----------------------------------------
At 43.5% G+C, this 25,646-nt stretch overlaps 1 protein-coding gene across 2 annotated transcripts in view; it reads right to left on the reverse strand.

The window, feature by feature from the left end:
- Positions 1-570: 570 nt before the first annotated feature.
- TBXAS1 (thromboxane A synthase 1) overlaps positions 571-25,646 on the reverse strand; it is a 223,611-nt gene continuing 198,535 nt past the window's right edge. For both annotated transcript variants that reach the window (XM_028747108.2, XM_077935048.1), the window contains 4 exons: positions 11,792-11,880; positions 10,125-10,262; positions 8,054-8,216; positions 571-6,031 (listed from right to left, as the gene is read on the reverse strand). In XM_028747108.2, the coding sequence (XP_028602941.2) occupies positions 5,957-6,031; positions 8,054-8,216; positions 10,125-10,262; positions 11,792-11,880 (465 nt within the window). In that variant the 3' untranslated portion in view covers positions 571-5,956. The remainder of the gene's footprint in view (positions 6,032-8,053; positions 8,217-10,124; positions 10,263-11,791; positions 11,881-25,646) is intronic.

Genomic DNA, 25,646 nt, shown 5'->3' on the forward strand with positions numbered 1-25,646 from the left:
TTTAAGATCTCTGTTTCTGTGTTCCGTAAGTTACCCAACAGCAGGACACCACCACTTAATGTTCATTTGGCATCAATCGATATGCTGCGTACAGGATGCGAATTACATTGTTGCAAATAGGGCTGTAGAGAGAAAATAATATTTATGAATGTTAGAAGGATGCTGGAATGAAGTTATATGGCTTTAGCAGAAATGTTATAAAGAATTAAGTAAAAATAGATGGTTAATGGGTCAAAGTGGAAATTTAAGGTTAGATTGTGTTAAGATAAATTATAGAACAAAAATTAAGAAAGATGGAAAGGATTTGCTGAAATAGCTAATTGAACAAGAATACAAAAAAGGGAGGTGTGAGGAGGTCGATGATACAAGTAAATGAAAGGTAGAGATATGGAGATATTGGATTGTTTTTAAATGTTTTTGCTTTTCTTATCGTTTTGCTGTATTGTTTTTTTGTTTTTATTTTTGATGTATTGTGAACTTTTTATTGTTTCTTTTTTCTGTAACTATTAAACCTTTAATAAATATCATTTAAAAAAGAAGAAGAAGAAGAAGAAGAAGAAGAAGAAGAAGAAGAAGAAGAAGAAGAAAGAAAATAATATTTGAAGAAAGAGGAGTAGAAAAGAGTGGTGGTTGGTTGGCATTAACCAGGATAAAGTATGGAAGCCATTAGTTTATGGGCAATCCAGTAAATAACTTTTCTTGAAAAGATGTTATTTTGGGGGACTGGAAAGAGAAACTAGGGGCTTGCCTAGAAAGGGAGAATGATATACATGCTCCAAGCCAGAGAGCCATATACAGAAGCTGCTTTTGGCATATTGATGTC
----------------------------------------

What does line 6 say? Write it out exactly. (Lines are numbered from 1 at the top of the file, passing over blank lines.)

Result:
TTTAAGATCTCTGTTTCTGTGTTCCGTAAGTTACCCAACAGCAGGACACCACCACTTAATGTTCATTTGGCATCAATCGATATGCTGCGTACAGGATGCGAATTACATTGTTGCAAATAGGGCTGTAGAGAGAAAATAATATTTATGAATGTTAGAAGGATGCTGGAATGAAGTTATATGGCTTTAGCAGAAATGTTATAAAGAATTAAGTAAAAATAGATGGTTAATGGGTCAAAGTGGAAATTTAAGGTTAGATTGTGTTAAGATAAATTATAGAACAAAAATTAAGAAAGATGGAAAGGATTTGCTGAAATAGCTAATTGAACAAGAATACAAAAAAGGGAGGTGTGAGGAGGTCGATGATACAAGTAAATGAAAGGTAGAGATATGGAGATATTGGATTGTTTTTAAATGTTTTTGCTTTTCTTATCGTTTTGCTGTATTGTTTTTTTGTTTTTATTTTTGATGTATTGTGAACTTTTTATTGTTTCTTTTTTCTGTAACTATTAAACCTTTAATAAATATCATTTAAAAAAGAAGAAGAAGAAGAAGAAGAAGAAGAAGAAGAAGAAGAAGAAGAAGAAGAAAGAAAATAATATTTGAAGAAAGAGGAGTAGAAAAGAGTGGTGGTTGGTTGGCATTAACCAGGATAAAGTATGGAAGCCATTAGTTTATGGGCAATCCAGTAAATAACTTTTCTTGAAAAGATGTTATTTTGGGGGACTGGAAAGAGAAACTAGGGGCTTGCCTAGAAAGGGAGAATGATATACATGCTCCAAGCCAGAGAGCCATATACAGAAGCTGCTTTTGGCATATTGATGTC